This PDF is the current document as it appeared on Public Inspection on 09/10/2012 at 08:45 am.
Section 141 of the Healthy, Hunger-Free Kids Act of 2010 provides $10 million to the U.S. Department of Agriculture for research on the causes, characteristics and consequences of childhood hunger and food insecurity. This notice announces a request for public comments to assist the Food and Nutrition Service in determining how best to focus these funds on areas and methods with the greatest research potential to maximize the return on this investment.
To be assured of consideration, written comments must be submitted on or before October 11, 2012.
Comments may be submitted through the Federal eRulemaking Portal at www.regulations.gov. Follow the online instructions for submitting comments electronically. Comments not submitted electronically can be mailed or delivered to: Office of Research and Analysis, Food and Nutrition Service, U.S. Department of Agriculture, 3101 Park Center Drive, Room 1014, Alexandria, Virginia 22302.
All comments submitted in response to this notice will be included in the record and will be made available to the public at www.regulations.gov. Please be advised that the substance of the comments and the identity of the individuals or entities commenting will be subject to public disclosure.
FOR FURTHER INFORMATION CONTACT:
Steven Carlson, Office of Policy Support, Food and Nutrition Service, (703) 305-2017.
Most U.S. households have consistent, dependable access to enough food for active, healthy living. But some American households experience food insecurity at times during the year, meaning that their access to adequate food is limited by a lack of money and other resources. In 2011, 85.1 percent of U.S. households were food secure throughout the year; the remaining 14.9 percent were food insecure (see “Household Food Security in the United States in 2011” Economic Research Report No. ERR-141). Children were food insecure at times during the year in 10.0 percent of households with children. While children are usually shielded from the disrupted eating patterns and reduced food intake that characterize very low food security, in 2011 children experienced instances of very low food security in 1.0 percent of the households with children (374,000 households).
The domestic food and nutrition assistance programs of the U.S. Department of Agriculture increase food security by providing low-income households access to food, a healthful diet, and nutrition education. Reliable monitoring of food security and systematic research into the underlying causes and consequences of hunger contributes to the effective operation of these programs as well as private food assistance programs and other initiatives aimed at reducing food insecurity.
In recognition of the need to sustain and expand a solid evidence base, Section 141 of the Healthy, Hunger-Free Kids Act of 2010 (Pub. L. 111-296) amended the Richard B. Russell National School Lunch Act, adding a new Section 23, 42 U.S.C. 1769c. The provision includes $10 million for research on the causes, characteristics, and consequences of childhood hunger and food insecurity. The funding becomes available on October 1, 2012, and remains available until expended. The purpose of the childhood hunger research program, as defined in the statute, is to advance knowledge and understanding in the following areas:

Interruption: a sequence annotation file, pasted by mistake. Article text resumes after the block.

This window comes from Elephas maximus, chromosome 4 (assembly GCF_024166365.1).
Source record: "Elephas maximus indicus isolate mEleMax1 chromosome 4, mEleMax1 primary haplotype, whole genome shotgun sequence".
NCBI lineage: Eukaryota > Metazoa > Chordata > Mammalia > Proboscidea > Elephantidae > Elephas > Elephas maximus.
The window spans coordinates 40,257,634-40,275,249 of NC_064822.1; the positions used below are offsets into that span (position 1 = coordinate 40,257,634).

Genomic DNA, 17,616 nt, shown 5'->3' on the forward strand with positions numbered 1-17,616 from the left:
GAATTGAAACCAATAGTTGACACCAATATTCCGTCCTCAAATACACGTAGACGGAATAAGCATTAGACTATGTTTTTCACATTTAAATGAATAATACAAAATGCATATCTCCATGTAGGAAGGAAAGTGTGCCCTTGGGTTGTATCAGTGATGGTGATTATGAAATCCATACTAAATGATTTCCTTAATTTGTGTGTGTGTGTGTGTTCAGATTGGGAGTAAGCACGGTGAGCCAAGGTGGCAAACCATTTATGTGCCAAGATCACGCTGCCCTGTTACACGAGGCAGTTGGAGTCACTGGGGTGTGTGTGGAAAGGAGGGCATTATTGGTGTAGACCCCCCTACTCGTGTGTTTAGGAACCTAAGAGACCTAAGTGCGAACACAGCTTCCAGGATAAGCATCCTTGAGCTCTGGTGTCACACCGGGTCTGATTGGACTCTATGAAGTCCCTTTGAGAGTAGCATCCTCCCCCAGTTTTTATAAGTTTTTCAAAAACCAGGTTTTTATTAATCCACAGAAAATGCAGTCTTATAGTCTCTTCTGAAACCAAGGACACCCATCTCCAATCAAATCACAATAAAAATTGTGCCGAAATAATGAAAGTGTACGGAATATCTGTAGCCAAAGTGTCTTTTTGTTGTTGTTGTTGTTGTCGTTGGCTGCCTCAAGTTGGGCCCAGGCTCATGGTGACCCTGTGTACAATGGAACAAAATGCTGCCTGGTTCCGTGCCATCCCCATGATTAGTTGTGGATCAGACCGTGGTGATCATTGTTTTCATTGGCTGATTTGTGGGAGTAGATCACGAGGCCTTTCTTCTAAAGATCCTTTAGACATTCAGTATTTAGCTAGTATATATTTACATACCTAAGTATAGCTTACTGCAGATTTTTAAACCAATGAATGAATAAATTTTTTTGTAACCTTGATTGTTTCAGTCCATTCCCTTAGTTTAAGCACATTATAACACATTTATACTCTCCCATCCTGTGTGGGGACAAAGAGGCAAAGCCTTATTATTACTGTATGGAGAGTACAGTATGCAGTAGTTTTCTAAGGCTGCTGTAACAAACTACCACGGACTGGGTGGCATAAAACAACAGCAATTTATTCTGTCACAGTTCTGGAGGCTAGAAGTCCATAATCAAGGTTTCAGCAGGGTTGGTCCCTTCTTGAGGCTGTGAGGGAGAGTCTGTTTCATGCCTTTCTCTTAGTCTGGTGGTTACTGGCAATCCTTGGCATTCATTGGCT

1. Economic, health, social, cultural, demographic, and other factors that contribute to childhood hunger or food insecurity;
2. The geographic distribution of childhood hunger and food insecurity;
3. The extent to which existing Federal assistance programs reduce childhood hunger and food insecurity;
4. The extent to which childhood hunger and food insecurity persist due to gaps in program coverage, the inability of potential participants to access programs, or the insufficiency of program benefits or services;
5. The public health and medical costs of childhood hunger and food insecurity;
6. An estimate of the degree to which the measure of food insecurity underestimates childhood hunger and food insecurity because the exclusion of certain households, such as homeless, or other factors;
7. The effects of childhood hunger on child development, well-being, and educational attainment; and
8. Other critical outcomes as determined by the Secretary of Agriculture.
Interested parties are asked to address any or all of the research topics listed above by considering and responding to the following questions:
1. How adequate is the current state of knowledge in each topical area?
2. Do substantial knowledge gaps remain? If so, what are the most important unanswered questions?
3. Can research using existing data adequately fill critical remaining gaps, or are new data collections needed? If new data are needed, what kinds of additional data would be most useful and how could they be gathered?
4. Would additional research have a major scientific and programmatic impact and contribute substantially to an improved understanding of the causes and consequences of child hunger and food insecurity?
In addition, commenters are invited to identify other areas of research not addressed in the research topics listed that could offer important opportunities to advance the research and knowledge base. Commenters are also invited to provide an assessment of relative research priorities across topical areas.
Dated: September 5, 2012.
Robin D. Bailey, Jr.,
Acting Administrator, Food and Nutrition Service.
[FR Doc. 2012-22290 Filed 9-10-12; 8:45 am]
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